heavy

We sat down with the masterminds behind hip-hop duo HEAVY – Reem & Liam.

Aside from Hip-Hop, how would you describe your musical style?

Reem: It’s hard to say. I don’t think it’s any one particular style. I guess you could say we range from rap/hip-hop to electronic/dance. Whatever it is we like to keep it as raw and unpolished as possible.

Liam: We try our best not to overwork any ideas and hope they fall in to place. Otherwise we tend to just scrap them. Our minds drift too often to focus on a single beat for too long.

Do both of you have musical backgrounds?

R: Not musical but lyrical. I have been writing poems and spoken word since I was 12. Before I started writing my own material I would record myself rapping to Biggie, Eazy-E and Lil’ Kim.

L: I’ve only been in a few different projects but I guess my last group ‘Shadowbat’ was my first real step at any form of producing.

What’s the typical writing process for your songs? Do the beats come first or the lyrics, how does it all come together?

R: I always write raps regardless of whether we have a beat ready. Once Liam shows me what he’s working on I usually have something that will fit the vibe.

What was it like recording your debut album ‘Lock In’, did you produce it yourselves?

R: It was fun. I’m still getting used to hearing my own voice back on recordings. I guess I’m still experimenting with what I can do with it.

L: Producing is still fairly new to me so it was pretty challenging but in a way it kind of made it easier to get the ball rolling as we had nothing to compare it to.

What was it like opening for Earl Sweatshirt?

R: It was crazy. It’s always easy playing small shows to familiar faces but only a few of our friends were able to come so it was quite nerve racking playing to a crowd that had no idea who we were (and probably just wanted to see Earl straight away). Unexpectedly we received a pretty amazing reception which was overwhelming as fuck.

What do you think of the NZ Hip-Hop scene or the NZ music scene in general?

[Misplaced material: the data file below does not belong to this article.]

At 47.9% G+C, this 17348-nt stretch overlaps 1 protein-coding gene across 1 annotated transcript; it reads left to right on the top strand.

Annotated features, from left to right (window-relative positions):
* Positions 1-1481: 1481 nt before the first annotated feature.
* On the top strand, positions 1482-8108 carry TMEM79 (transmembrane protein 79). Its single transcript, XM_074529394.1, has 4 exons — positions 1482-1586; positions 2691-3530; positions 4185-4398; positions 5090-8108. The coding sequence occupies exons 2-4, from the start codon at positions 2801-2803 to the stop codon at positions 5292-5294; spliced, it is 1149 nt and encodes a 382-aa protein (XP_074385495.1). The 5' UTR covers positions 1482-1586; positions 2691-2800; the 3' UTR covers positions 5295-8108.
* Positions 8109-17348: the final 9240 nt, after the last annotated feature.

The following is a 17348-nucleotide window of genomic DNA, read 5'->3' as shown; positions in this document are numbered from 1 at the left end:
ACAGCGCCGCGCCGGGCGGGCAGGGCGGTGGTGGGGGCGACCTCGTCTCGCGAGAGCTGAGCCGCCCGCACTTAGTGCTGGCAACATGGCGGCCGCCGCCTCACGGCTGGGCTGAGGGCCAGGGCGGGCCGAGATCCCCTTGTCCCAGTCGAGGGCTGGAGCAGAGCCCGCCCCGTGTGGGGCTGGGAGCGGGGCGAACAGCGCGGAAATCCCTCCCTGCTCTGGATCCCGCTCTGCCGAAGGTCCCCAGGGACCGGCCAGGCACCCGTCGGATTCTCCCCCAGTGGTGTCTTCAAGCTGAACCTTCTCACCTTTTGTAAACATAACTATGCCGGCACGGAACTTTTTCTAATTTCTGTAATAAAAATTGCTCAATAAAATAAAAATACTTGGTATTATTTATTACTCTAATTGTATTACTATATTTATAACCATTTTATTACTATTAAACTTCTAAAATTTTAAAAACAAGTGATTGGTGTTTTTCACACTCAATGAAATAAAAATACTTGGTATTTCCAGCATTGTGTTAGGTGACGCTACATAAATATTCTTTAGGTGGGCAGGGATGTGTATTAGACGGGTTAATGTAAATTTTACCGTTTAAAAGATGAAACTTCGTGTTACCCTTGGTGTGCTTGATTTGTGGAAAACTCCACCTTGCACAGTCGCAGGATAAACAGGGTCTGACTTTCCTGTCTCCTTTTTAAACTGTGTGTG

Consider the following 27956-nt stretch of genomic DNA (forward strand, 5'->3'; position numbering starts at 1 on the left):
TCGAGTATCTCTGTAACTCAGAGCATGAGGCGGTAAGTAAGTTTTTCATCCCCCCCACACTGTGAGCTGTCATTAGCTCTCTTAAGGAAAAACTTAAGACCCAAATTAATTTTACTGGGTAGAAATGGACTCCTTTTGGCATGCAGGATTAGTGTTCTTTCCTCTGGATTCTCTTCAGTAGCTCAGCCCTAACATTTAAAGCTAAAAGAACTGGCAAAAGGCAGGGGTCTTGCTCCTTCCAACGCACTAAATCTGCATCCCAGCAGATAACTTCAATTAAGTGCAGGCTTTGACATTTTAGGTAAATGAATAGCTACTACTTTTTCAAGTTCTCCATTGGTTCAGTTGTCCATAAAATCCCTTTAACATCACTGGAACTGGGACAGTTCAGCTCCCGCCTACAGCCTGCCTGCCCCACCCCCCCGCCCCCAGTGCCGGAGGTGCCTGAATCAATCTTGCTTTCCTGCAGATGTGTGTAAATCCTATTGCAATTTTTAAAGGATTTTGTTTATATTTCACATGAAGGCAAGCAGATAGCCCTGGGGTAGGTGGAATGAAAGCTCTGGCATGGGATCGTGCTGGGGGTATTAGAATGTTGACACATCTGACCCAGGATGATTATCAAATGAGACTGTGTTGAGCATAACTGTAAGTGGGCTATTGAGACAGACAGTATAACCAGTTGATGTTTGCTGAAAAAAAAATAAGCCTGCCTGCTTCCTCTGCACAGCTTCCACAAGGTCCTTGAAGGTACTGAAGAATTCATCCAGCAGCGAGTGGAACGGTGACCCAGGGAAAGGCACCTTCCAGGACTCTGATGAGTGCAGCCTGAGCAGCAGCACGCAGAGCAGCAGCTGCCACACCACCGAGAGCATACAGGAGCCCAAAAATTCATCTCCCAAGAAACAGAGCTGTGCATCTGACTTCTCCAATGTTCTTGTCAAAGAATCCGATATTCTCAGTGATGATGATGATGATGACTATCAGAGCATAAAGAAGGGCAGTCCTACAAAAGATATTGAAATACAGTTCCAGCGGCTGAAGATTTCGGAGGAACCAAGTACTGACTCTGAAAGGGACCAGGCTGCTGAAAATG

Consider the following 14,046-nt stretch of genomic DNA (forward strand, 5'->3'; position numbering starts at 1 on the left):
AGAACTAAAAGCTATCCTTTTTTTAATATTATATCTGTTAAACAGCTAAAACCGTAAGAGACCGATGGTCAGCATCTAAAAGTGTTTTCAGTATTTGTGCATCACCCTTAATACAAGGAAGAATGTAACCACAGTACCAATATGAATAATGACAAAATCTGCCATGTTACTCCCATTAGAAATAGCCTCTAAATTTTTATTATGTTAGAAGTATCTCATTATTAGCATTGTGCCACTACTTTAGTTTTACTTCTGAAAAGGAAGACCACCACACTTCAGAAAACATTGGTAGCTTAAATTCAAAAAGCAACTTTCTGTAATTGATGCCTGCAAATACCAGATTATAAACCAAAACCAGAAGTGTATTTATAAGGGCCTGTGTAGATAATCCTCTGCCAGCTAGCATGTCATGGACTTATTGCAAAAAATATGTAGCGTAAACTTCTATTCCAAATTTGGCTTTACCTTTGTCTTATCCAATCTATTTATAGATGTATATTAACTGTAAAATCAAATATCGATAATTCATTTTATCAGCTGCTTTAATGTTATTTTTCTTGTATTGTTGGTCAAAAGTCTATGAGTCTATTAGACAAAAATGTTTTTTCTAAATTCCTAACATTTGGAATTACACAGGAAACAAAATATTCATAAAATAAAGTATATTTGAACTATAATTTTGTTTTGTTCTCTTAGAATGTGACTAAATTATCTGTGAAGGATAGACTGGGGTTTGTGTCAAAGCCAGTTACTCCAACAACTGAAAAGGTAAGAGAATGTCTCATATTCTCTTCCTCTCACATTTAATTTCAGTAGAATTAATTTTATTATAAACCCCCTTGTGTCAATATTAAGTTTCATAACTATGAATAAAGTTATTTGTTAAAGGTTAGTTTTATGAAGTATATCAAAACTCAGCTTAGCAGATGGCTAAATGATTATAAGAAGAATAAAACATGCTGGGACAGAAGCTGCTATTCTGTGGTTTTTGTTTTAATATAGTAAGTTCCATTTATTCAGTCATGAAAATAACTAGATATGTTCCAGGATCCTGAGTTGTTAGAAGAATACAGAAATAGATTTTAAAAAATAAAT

L: I don’t know how accurately I can comment on any scene as a whole but our local scene has been especially inclusive and inspiring for us. Events put on by KCB, Tubertechno and Chronophonium showcase some of the most talented individuals I’ve ever met. Lawrence Goodwin (aka Career Girls) in particular is constantly pushing the limits with his music. I feel like every time he plays he has a brand new set. That kid’s insane.

Liam, what are some of your inspirations when it comes to writing and making beats?

L: If I could be half the rapper or producer that is Jonwayne I’d be set for life. He’s the perfect example of someone who will make you hate the majority of beats and bars you create. Nothing motivates like never being satisfied with your work.

Reem, who are some of your inspirations when it comes to writing bars?

R: I’ve been watching ‘The Cypher Effect’ non-stop lately. Everyone needs to check out Lucy Camp, her bars are straight fire. I’ve also been listening to a lot of Rah Digga & Lil’ Kim. They fire me up and help me to get into the mood to rap.

Who would be your dream artist to collaborate with?

R: Andre 3000, no doubt yo.

L: I would love to produce a song with Kylie Minogue. I reckon we could make a pretty decent club banger. She needs another banger. The birth of ‘Can’t Get You Out of My Head’ seems like a lifetime ago.

Your album came out recently and you’ve been very busy playing a lot of shows, have you written any new music? What are your plans for the rest of the year and going forward?

R: We’ve been writing a lot of new material lately and have been playing fewer shows so we can focus on our new album. We want to release it before the end of this year, hopefully with another music video.

Interview by Chris Smith

Photography by Lauren Sharp

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